South Africa On Display
Friday, July 23, 2010Author:
Shortly after starting a graphic design career in the music industry, Holly Clark realized full-time work wasn't for her. She quit her job, traveled around the world, and has been freelancing ever since. Holly currently provides design and copywriting services to her clients along with the occasional stock photography shot thrown in. She has been documenting her travels to Africa since that world journey, 11 years ago. Along with her husband, a former safari guide, she also provides African travel consultations as well as escorts small groups around South Africa. You can see more of her photography on her flickr photostream.
South Africa. A country with 11 official languages, a multitude of ethnic groups, known far and wide for its oppressive past, and now known for successfully pulling off the 2010 FIFA World Cup. In the weeks prior to the opening match, the country was buzzing with excitement. Businesses and homes alike were decorated with flags from the participating nations. Shopping centers had soccer balls hanging in every store window. Cars were kitted out with flags flapping from the windows & covering side-view mirrors.
The final day of the work week was designated "football friday" for the two months leading up to and during the main event with workers wearing South African football jerseys sporting company names. Foreigners from all over the world descended on the country filling its national parks, game reserves, restaurants and hotels. This country was humming. These photographs were taken between the two weeks leading up to the opening match and during several of the first games. Enjoy.
SPIT-POLISH / JOHANNESBURG
A Johannesburg office building gets a quick clean two weeks before the 2010 Fifa World Cup.
Photograph by Holly Clark / © Holly Clark. All Rights Reserved.1
SPRUCING UP / JOHANNESBURG
On the N3 heading out of Johannesburg towards Durban, the dividing hedges get their first prune in what could be a decade.
Photograph by Holly Clark / © Holly Clark. All Rights Reserved.2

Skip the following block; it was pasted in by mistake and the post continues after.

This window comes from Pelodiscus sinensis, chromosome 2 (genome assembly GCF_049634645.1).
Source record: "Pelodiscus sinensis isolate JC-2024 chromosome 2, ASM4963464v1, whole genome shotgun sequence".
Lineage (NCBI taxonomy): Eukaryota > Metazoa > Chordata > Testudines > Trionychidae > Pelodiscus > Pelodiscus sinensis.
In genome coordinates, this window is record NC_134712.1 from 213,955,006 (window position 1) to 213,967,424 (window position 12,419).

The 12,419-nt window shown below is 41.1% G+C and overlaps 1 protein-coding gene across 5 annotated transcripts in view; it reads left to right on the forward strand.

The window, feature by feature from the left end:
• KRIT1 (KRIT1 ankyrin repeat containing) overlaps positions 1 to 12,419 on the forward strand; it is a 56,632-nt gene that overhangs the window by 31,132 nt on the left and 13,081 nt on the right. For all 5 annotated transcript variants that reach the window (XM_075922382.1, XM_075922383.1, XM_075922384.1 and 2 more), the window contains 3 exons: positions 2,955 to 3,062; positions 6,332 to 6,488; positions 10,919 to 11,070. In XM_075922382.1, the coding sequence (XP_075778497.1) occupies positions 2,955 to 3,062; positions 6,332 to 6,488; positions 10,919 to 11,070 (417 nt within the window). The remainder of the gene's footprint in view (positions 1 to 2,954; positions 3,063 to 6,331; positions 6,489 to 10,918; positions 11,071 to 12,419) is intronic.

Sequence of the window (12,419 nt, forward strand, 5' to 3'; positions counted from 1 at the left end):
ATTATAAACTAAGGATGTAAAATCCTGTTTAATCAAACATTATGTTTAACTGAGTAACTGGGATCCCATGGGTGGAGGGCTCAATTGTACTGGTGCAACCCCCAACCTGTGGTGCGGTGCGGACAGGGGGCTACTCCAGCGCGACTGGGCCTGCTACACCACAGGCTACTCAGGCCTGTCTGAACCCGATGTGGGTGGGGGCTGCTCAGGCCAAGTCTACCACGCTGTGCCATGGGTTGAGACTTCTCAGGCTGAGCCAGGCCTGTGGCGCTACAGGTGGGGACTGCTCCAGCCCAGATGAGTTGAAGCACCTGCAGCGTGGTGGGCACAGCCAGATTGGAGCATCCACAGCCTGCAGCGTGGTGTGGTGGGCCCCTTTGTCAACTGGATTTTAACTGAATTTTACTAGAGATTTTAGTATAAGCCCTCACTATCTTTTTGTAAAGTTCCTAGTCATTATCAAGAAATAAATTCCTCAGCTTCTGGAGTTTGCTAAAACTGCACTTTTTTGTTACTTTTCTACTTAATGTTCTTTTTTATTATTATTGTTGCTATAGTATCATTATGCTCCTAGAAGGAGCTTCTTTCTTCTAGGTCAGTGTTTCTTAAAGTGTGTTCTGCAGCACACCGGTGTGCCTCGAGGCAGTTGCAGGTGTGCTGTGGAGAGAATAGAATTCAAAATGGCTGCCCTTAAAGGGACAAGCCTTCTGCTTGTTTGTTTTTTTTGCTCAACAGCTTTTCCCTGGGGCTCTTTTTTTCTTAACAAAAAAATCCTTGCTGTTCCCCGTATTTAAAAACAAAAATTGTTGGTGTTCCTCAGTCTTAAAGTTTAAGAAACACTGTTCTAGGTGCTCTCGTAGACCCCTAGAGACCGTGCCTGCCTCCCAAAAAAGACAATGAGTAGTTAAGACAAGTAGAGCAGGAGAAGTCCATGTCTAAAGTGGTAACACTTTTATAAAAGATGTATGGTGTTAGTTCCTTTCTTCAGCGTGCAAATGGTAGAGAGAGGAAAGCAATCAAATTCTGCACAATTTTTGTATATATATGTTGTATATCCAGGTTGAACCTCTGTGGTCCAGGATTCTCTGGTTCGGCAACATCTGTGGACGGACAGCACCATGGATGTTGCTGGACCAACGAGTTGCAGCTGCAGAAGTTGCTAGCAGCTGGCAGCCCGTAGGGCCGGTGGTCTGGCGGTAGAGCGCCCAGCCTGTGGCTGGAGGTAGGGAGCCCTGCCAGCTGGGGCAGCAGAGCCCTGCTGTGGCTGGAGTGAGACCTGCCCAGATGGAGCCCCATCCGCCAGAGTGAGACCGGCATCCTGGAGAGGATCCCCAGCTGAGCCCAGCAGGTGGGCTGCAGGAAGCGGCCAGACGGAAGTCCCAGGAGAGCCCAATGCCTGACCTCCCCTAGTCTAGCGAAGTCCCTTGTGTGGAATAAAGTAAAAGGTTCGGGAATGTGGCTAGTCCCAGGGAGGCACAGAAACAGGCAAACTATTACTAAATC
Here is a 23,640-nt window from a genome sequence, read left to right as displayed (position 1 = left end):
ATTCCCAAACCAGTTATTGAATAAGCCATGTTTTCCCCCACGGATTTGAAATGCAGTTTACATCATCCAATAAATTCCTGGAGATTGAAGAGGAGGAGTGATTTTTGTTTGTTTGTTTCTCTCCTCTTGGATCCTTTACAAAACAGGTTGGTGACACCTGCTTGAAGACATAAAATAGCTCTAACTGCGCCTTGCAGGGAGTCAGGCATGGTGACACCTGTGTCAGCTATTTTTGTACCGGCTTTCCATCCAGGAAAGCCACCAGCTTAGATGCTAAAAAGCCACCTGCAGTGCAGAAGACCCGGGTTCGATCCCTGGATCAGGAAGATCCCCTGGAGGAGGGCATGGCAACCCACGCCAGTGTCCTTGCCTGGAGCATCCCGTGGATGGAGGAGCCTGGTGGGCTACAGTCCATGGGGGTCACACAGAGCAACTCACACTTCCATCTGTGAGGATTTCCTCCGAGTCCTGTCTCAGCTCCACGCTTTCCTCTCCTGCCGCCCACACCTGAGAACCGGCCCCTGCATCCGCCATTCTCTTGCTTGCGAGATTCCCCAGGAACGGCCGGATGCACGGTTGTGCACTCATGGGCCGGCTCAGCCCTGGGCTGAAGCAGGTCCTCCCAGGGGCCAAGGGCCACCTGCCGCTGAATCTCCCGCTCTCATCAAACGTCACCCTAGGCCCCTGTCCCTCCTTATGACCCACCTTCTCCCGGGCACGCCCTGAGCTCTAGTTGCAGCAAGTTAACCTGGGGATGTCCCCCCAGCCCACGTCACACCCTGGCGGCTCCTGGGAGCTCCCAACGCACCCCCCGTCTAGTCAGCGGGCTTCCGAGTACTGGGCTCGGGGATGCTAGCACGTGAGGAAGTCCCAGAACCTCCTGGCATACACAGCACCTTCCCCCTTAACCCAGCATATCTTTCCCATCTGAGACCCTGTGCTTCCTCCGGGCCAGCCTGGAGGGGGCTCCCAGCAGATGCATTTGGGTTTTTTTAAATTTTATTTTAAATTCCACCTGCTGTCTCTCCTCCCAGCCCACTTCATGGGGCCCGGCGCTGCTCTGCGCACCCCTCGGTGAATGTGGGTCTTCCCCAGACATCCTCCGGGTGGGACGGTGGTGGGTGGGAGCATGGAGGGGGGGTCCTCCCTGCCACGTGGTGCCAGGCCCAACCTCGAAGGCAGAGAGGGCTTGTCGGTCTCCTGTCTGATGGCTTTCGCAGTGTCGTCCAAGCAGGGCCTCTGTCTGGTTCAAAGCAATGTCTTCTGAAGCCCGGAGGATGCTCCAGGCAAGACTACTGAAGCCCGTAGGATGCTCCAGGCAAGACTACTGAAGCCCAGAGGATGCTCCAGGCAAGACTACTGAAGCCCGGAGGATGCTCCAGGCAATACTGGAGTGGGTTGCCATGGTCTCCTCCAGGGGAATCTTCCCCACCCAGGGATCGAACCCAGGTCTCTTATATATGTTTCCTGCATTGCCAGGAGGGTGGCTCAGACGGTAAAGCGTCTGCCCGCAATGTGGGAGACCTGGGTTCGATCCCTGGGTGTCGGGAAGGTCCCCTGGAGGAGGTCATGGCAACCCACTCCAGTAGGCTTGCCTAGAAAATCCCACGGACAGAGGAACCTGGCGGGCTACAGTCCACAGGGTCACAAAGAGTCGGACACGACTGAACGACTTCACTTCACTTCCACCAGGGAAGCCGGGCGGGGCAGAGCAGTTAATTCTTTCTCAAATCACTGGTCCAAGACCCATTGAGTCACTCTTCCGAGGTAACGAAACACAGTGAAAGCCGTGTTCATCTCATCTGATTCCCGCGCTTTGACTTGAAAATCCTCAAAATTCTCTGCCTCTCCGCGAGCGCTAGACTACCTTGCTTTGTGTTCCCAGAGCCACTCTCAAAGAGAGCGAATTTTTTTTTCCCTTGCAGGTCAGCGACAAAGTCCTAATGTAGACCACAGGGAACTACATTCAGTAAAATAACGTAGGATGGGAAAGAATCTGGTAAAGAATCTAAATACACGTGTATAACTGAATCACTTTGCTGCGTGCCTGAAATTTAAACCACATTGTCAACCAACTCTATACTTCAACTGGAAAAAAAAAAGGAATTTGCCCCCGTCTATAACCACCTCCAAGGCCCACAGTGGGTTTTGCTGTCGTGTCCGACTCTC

TOWNSHIP / STANDERTON
During aparthied, Africans were allowed to coexist amongst white residents for the purpose of providing labor and other services. They lived in what are called "townships" on the outskirts of town. Surrounding many of them are squatter camps, officially known as "informal settlements", which now house an untold number of South Africans and illegal aliens who flock to the cities to find work. You can find them in the smallest of towns, like this one in Standerton.
Photograph by Holly Clark / © Holly Clark. All Rights Reserved.3
BUS STOP / VRYHEID
Three women await a local taxi outside of Vryheid. Even in the most rural settings, the fashions of the big city seem to make their way into the hands of the average South African.
Photograph by Holly Clark / © Holly Clark. All Rights Reserved.4
BOYS AT THE BRAAI / LOUWSBURG
Starting the fire to get ready for the evening's bbq, known in South Africa as a braai. All over the country, South Africans gather with their own version of the braai, heavy on the meat, light on the salads, with a little pap (mealy meal) and sous (sauce) thrown in.
Photograph by Holly Clark / © Holly Clark. All Rights Reserved.5
NO HAWKING / LIMPOPO PROVINCE
Despite the "no-hawking" sign, a fruit seller hawks his wares beside the orchard where he works
Photograph by Holly Clark / © Holly Clark. All Rights Reserved.6
RUGBY AT SATARA / KRUGER NATIONAL PARK, SATARA REST CAMP
A crowd gathers to watch a test match of the South African Springboks on tv at the Satara rest camp in the Kruger National Park
Photograph by Holly Clark / © Holly Clark. All Rights Reserved.7
THE SERIOUS BUSINESS OF BEER / PRETORIA